Bitterroot project is bait and switch
Although Montana saw less fire damage in 2020 than in recent years, fires in other Western states led to unhealthy air conditions in parts of the state. (Photo by Justin Sullivan/Getty Images)
The American Forest Resource Council’s Tom Partin let the cat out of the bag in his June 5 opinion piece in the Missoulian.
As Will Rogers said, “it’s easier to let the cat out of the bag than it is to put it back in.” Partin reveals the classic bait and switch. He starts with the fire threat and then moves on to say the Bitterroot Front Project is needed to conduct commercial timber harvest on more than 55,000 acres and “will greatly help sustain the existing milling infrastructure. Without the raw material sold by the Forest Service…the industry would not be able to run their mills at capacities.”
Advocates of commercial logging like to say that all of our forests are overgrown. However, the historic baseline condition in the Bitterroot Mountains was documented in the Journals of the Lewis & Clark Expedition more than 200 years ago before any European settlement had occurred. When crossing the Bitterroots they complained of dog-hair forest that prevented the harvest of deer and elk and they nearly starved. An anomaly? A team of scientists concluded that areas of thick forest have always been part of the normal landscape condition (Odion et al. 2014. “Examining Historical and Current Mixed-Severity Fire Regimes in Ponderosa Pine and Mixed-Conifer Forests of Western North America”).
The Stevensville District Ranger disparages opponents of this boondoggle by saying “they don’t want to work with the communities.” Or is it they are unwilling to trick the communities into thinking commercial logging right to the border of the Selway-Bitterroot Wilderness will increase the protection of privately owned structures? It won’t.
The Forest Service routinely cherry-picks the scientific literature, conveniently ignoring science that doesn’t promote its commercial logging-heavy agenda. Most fires start on private lands and then move onto Forest Service land. The most deadly and destructive fire in recent years in Paradise, California was an urban fire started by PG&E’s powerlines. Burned down houses were the understory fuel and were surrounded by unburned trees and the destructive fire in Denton, Montana was a grass fire. The Missoula County Commission explains this situation well in their letter to the Lolo National Forest on June 10.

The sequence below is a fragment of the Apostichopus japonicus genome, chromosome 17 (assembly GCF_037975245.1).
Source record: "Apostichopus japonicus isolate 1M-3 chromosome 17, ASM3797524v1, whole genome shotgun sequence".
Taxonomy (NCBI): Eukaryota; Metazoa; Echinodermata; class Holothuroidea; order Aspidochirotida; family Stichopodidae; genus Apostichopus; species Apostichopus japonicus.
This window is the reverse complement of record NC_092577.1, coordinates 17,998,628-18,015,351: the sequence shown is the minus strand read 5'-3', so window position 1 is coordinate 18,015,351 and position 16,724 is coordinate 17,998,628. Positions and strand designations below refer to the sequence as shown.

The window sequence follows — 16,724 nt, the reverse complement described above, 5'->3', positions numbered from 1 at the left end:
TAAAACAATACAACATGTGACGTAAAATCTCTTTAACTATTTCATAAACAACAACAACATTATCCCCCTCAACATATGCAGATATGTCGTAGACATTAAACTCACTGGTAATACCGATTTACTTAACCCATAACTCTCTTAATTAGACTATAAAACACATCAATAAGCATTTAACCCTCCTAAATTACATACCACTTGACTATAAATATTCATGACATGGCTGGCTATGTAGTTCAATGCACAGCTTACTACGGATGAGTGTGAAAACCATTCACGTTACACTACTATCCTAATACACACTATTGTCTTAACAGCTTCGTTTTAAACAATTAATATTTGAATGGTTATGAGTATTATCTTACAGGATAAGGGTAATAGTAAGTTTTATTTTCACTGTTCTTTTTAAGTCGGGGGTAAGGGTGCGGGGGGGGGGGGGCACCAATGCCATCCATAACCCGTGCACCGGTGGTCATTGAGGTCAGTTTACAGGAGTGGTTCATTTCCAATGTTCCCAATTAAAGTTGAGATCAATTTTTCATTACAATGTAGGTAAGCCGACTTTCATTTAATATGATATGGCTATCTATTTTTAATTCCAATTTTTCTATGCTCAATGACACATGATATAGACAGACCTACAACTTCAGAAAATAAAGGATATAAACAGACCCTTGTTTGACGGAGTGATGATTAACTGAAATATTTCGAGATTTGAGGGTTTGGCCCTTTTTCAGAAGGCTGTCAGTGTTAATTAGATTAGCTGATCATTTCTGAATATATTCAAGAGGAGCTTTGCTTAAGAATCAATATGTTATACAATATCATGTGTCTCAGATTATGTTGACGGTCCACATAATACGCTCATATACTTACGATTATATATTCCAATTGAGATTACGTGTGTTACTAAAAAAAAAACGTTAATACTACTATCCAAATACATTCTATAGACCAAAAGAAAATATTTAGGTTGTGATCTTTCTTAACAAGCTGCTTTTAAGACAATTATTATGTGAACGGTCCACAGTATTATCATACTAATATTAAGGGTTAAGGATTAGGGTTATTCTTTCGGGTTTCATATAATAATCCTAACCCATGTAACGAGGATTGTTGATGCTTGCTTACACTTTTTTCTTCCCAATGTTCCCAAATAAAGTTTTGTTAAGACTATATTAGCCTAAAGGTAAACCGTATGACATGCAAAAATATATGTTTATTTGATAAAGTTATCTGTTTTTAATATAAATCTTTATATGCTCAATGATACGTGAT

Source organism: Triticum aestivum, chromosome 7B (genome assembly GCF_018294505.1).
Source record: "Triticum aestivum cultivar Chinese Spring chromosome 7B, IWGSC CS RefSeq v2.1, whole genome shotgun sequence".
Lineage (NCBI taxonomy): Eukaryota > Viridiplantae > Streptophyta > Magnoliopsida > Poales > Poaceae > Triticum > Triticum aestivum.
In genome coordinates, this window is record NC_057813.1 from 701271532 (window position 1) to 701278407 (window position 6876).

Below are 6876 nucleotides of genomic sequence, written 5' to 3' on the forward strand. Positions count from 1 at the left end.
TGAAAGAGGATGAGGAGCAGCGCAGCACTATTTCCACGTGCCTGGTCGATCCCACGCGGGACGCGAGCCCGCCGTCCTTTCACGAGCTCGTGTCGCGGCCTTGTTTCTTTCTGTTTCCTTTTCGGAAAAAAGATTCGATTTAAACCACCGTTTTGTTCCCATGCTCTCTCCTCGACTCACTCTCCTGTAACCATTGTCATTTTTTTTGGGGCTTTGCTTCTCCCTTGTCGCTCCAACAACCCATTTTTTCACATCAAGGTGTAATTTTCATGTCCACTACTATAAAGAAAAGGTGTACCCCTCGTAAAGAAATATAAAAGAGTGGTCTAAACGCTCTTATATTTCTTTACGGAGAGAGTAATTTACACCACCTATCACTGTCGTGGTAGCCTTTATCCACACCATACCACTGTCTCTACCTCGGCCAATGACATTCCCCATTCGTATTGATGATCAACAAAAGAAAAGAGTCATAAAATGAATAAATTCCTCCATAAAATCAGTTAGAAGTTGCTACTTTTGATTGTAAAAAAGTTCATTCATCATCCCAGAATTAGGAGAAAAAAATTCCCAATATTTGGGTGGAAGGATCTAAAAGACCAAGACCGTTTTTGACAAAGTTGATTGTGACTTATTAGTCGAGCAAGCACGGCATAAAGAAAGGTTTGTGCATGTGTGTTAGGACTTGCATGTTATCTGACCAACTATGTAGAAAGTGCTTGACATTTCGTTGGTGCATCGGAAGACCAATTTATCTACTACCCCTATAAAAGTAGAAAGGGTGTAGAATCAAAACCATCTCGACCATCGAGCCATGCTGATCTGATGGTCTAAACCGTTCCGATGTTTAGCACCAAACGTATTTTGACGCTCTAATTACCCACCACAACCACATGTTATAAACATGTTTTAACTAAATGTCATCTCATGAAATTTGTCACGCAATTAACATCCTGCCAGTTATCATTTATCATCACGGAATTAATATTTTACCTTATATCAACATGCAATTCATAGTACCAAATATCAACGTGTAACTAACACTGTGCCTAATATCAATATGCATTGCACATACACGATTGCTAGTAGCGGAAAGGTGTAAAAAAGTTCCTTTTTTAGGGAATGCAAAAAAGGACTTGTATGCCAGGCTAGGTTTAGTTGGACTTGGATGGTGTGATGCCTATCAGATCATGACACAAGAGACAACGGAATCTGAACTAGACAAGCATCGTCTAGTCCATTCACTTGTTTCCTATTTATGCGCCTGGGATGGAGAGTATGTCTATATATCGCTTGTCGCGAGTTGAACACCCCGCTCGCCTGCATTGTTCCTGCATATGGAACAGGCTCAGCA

Scientists from the Forest Service Fire Lab, including retired fire scientist Dr. Jack Cohen have shown for years that thinning beyond the Home Ignition Zone (HIZ), or about 100 feet from structures is not effective in protecting structures. Like the Bitterroot, the Lolo National Forest declares the Wildland-Urban Interface extends miles from the nearest structures into non-urban areas. They even buffer single isolated structures to a two-and-a half-mile distance to open more areas to commercial logging.
Thinning and controlled burning to some distance adjacent to communities and critical infrastructure is reasonable but the Forest Service has twisted the science to fit their own objectives. They don’t want commercial timber sale plans to rise or fall on their own merits so they use an excuse to get around environmental and wildlife protection laws. The bait and switch from Forest Service line officers is unacceptable. It’s the cat that was let out of the timber industry’s bag. If the goal is old-fashioned commercial timber harvest, then have the integrity to say so.
Mike Bader is an independent consultant in Missoula, Montana. He is a veteran of the Yellowstone Fires of 1988 and supervised fuel reduction operations that saved five different structures on the National Historic Register and served as a resource advisor to two Class I Overhead Teams.
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